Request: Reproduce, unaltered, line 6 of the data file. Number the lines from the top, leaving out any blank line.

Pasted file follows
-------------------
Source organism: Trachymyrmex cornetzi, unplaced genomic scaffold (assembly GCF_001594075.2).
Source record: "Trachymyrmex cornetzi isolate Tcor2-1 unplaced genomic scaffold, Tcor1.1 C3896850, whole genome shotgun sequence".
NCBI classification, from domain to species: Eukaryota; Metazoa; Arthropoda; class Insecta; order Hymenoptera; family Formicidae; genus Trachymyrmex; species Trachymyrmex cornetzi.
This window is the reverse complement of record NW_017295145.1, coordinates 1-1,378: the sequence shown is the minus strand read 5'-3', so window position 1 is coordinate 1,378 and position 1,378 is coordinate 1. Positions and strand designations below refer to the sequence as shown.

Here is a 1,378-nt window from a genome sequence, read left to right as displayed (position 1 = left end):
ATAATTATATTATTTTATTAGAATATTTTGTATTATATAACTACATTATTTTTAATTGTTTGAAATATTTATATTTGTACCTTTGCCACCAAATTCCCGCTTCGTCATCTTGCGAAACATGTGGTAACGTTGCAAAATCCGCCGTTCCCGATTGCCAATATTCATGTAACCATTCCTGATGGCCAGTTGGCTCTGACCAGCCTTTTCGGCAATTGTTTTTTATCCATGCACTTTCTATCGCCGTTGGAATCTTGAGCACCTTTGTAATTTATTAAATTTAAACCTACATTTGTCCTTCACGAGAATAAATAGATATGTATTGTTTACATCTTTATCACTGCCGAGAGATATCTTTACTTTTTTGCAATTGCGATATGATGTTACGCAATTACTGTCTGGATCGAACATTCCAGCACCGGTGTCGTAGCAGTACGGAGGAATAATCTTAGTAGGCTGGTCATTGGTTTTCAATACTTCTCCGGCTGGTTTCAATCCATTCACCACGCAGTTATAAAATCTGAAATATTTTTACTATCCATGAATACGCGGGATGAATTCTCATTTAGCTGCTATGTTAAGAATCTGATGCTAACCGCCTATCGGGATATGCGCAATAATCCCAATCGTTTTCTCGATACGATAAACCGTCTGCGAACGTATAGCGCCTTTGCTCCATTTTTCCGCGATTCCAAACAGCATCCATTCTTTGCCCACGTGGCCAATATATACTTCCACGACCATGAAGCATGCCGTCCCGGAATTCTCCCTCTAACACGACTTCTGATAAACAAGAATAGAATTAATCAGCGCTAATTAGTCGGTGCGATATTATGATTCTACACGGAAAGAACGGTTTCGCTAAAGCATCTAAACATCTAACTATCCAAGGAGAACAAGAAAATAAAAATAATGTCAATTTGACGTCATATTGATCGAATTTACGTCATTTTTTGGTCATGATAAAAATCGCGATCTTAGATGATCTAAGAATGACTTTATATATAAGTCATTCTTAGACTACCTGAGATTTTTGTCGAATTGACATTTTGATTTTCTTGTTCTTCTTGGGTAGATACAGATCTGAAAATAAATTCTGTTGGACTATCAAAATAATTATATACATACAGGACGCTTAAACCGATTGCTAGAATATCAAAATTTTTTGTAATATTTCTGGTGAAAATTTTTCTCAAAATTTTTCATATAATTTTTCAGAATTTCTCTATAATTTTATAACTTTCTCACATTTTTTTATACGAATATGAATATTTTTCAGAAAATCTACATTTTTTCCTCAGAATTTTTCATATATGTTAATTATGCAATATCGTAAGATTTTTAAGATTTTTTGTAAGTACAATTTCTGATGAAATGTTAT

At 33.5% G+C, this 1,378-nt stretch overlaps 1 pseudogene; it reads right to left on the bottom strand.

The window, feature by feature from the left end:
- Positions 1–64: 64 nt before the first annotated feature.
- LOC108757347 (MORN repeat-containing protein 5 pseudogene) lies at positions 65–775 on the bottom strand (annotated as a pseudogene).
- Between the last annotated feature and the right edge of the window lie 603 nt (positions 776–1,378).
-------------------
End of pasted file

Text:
ATAATTATATTATTTTATTAGAATATTTTGTATTATATAACTACATTATTTTTAATTGTTTGAAATATTTATATTTGTACCTTTGCCACCAAATTCCCGCTTCGTCATCTTGCGAAACATGTGGTAACGTTGCAAAATCCGCCGTTCCCGATTGCCAATATTCATGTAACCATTCCTGATGGCCAGTTGGCTCTGACCAGCCTTTTCGGCAATTGTTTTTTATCCATGCACTTTCTATCGCCGTTGGAATCTTGAGCACCTTTGTAATTTATTAAATTTAAACCTACATTTGTCCTTCACGAGAATAAATAGATATGTATTGTTTACATCTTTATCACTGCCGAGAGATATCTTTACTTTTTTGCAATTGCGATATGATGTTACGCAATTACTGTCTGGATCGAACATTCCAGCACCGGTGTCGTAGCAGTACGGAGGAATAATCTTAGTAGGCTGGTCATTGGTTTTCAATACTTCTCCGGCTGGTTTCAATCCATTCACCACGCAGTTATAAAATCTGAAATATTTTTACTATCCATGAATACGCGGGATGAATTCTCATTTAGCTGCTATGTTAAGAATCTGATGCTAACCGCCTATCGGGATATGCGCAATAATCCCAATCGTTTTCTCGATACGATAAACCGTCTGCGAACGTATAGCGCCTTTGCTCCATTTTTCCGCGATTCCAAACAGCATCCATTCTTTGCCCACGTGGCCAATATATACTTCCACGACCATGAAGCATGCCGTCCCGGAATTCTCCCTCTAACACGACTTCTGATAAACAAGAATAGAATTAATCAGCGCTAATTAGTCGGTGCGATATTATGATTCTACACGGAAAGAACGGTTTCGCTAAAGCATCTAAACATCTAACTATCCAAGGAGAACAAGAAAATAAAAATAATGTCAATTTGACGTCATATTGATCGAATTTACGTCATTTTTTGGTCATGATAAAAATCGCGATCTTAGATGATCTAAGAATGACTTTATATATAAGTCATTCTTAGACTACCTGAGATTTTTGTCGAATTGACATTTTGATTTTCTTGTTCTTCTTGGGTAGATACAGATCTGAAAATAAATTCTGTTGGACTATCAAAATAATTATATACATACAGGACGCTTAAACCGATTGCTAGAATATCAAAATTTTTTGTAATATTTCTGGTGAAAATTTTTCTCAAAATTTTTCATATAATTTTTCAGAATTTCTCTATAATTTTATAACTTTCTCACATTTTTTTATACGAATATGAATATTTTTCAGAAAATCTACATTTTTTCCTCAGAATTTTTCATATATGTTAATTATGCAATATCGTAAGATTTTTAAGATTTTTTGTAAGTACAATTTCTGATGAAATGTTAT